delivered 6 May 1937, Lakehurst, NJ
We both flew down from Chicago yesterday afternoon aboard one of the giant new 21-passenger flagships of American Airlines. It took us only 3 hours, 55 minutes to fly nonstop from Chicago to New York. When we landed at Newark we found another flagship of American Airlines waiting to take us to Lakehurst with our equipment when we were ready to go.
And incidentally, American Airlines is the only airline in the -- the United States which makes connections with the Hindenburg. The Hindenburg left Frankfurt, Germany -- Tuesday evening, rather, at 7:30 their time and for better than two and a half days theyíve been speeding through the skies over miles and miles of water here to America. Now theyíre coming in to make a landing of the Zeppelin. I'm going to step out here and cover it from the outside. So as I move out, we'll just stand by a second.
Well, here it comes, ladies and gentlemen; we're out now, outside of the hangar. And what a great sight it is, a thrilling one, just a marvelous sight. It's coming down out of the sky, pointed directly towards us and toward the mooring mast. The mighty diesel motors just roared, the propellers biting into the air and throwing it back into a gale-like whirlpool. No wonder this great floating palace can travel through the air at such a speed, with these powerful motors behind it.
*Now and then the propellers are caught in the rays of sun, their highly polished surfaces reflect. The sun is striking the windows of the observation deck on the eastward side and sparkling like glittering jewels on the background of black velvet.*
Now the field that we thought active when we first arrived has turned into a moving mass of cooperative action. The landing crew is directed to their posts -- the posts and spots and orders are being passed along and last-minute preparations are being completed for the moment weíve waited for so long.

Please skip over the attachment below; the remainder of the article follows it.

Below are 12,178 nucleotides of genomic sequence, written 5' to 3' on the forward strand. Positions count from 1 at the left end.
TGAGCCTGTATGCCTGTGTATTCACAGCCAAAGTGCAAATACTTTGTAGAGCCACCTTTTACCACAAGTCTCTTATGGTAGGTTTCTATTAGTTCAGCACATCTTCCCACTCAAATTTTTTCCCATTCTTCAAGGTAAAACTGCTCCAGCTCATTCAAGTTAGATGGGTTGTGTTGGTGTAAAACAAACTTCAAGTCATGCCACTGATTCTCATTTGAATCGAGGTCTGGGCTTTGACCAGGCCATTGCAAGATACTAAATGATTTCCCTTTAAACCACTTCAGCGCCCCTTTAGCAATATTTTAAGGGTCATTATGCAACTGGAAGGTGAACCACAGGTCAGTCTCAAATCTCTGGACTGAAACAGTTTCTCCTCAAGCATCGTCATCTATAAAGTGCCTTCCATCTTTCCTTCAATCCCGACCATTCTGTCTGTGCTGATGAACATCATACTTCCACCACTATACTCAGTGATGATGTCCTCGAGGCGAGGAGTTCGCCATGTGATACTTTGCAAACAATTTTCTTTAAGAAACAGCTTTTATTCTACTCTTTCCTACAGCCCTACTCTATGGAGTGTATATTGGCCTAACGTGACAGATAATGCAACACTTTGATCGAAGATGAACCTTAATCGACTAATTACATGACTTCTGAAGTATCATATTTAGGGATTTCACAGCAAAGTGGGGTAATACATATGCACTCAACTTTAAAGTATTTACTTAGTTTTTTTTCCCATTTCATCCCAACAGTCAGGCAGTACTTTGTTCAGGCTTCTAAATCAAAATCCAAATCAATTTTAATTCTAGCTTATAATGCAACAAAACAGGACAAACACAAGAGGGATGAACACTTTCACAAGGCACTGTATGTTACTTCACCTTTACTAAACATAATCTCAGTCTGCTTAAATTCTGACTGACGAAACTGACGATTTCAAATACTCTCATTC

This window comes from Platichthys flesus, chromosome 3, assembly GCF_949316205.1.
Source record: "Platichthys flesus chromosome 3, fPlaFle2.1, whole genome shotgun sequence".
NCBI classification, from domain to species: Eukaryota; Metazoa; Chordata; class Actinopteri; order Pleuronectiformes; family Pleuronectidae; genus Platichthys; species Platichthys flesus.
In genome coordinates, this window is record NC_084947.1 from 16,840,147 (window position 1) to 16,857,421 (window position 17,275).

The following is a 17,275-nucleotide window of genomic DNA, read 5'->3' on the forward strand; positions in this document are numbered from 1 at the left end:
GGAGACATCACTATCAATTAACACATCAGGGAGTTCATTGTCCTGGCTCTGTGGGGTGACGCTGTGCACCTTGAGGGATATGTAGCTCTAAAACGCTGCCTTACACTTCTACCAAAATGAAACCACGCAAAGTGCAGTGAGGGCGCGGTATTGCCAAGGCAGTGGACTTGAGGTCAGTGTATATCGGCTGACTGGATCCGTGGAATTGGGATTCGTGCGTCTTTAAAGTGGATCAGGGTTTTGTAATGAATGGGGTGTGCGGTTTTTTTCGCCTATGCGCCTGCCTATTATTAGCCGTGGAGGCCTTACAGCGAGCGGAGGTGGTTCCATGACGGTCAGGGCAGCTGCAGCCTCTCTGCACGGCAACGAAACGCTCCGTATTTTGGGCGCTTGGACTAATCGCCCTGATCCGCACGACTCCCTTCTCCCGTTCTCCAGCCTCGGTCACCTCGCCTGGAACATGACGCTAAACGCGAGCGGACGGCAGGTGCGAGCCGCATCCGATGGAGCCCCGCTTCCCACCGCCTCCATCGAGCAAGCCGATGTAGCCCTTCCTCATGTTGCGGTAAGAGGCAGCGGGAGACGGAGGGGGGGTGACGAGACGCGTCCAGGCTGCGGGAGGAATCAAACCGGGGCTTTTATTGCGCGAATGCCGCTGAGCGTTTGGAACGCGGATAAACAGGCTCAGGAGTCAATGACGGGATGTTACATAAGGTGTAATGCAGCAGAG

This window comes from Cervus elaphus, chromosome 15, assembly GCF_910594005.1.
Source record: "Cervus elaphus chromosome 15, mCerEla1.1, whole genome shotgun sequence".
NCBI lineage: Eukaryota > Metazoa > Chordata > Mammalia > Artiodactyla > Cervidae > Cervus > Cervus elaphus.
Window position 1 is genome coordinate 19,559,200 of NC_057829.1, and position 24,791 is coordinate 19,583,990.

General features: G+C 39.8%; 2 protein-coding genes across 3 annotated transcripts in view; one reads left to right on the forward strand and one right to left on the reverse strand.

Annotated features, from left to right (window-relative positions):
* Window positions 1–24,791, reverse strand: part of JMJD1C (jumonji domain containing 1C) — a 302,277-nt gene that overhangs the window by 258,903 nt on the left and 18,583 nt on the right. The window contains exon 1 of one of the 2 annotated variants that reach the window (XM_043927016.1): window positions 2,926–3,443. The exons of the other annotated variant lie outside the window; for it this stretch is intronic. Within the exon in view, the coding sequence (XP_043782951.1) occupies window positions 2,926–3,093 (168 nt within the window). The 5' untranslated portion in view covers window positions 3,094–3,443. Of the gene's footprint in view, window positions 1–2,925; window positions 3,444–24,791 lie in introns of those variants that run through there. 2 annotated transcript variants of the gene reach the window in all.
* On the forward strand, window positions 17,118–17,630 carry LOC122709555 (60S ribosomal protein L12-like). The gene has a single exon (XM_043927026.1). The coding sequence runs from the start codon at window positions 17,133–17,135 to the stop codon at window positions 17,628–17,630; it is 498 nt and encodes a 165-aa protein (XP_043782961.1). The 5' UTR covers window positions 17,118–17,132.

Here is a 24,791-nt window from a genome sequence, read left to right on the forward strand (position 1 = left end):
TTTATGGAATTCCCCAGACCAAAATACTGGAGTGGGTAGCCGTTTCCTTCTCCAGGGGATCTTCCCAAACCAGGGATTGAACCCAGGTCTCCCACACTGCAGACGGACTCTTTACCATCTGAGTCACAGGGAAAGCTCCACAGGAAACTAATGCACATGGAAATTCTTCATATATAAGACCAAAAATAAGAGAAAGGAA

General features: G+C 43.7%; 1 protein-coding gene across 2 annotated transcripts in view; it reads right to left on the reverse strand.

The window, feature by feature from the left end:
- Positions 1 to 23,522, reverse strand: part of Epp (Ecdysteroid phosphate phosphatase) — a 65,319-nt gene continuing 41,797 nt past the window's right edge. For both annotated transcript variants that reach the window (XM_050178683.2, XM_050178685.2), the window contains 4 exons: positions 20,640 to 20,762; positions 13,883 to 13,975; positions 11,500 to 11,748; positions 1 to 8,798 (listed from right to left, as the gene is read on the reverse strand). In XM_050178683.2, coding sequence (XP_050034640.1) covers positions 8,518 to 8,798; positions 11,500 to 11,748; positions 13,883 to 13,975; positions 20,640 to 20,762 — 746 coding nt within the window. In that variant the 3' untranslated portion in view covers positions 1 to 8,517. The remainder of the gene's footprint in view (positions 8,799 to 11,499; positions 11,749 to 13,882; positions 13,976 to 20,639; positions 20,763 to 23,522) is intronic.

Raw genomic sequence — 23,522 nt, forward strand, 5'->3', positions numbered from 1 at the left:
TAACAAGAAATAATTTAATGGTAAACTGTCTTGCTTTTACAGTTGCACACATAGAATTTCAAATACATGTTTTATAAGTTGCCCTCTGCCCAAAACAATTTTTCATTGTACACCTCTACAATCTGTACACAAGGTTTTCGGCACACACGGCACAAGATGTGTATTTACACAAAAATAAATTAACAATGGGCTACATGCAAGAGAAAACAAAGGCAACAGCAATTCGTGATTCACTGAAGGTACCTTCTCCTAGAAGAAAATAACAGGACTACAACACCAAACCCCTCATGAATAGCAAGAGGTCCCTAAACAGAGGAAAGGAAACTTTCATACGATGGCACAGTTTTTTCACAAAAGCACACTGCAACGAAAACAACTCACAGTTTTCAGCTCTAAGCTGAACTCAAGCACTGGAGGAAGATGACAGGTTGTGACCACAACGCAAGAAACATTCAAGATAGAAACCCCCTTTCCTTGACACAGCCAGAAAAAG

The ship is riding majestically toward us like some great feather, riding as though it was mighty -- mighty proud of the place it's playing in the worldís aviation. The ship is no doubt busting with activity, as we can see. Orders are shouted to the crew, the passengers probably lining the windows looking down at the field ahead of them, getting their glimpse of the mooring mast. *And these giant flagships standing here, the American Airline flagships, waiting to direct them to all points in the United States when they get the ship moored.
There are a number of important persons on board, and no doubt the new commander, Captain Max Pruss, is thrilled, too, for this is his great moment, the first time he's commanded the Hindenburg. On previous flights, he acted as Chief Officer under Captain Lehmann.*
It's practically standing still now; they've dropped ropes out of the nose of the ship, and it's been taken a hold-of down on the field by a number of men. It's starting to rain again -- the rain had slacked up a little bit. The back motors of the ship are just holding it, just enough to keep it from --
-- It burst into flames! *Get out of the way! Get out of the way!*
Get this Charley! Get this Charley! Itís burning and it's crashing! It's crashing terrible! Oh my, get out of the way please. It's burning, bursting into flames and it's -- and it's falling on the mooring mast and all the folks agree that this is terrible. This is one of the worst catastrophes in the world.
And oh, it'sÖburning, oh, four or five hundred feet into the sky. It's a terrific crash, ladies and gentlemen. The smoke and the flames now and the frame is crashing to the ground, not quite to the mooring mast. Oh, the humanity and all the passengers screaming around here. I told you. It's -- I canít even talk to people whose friends were on there. It -- It's....I -- I canít talk ladies and gentlemen.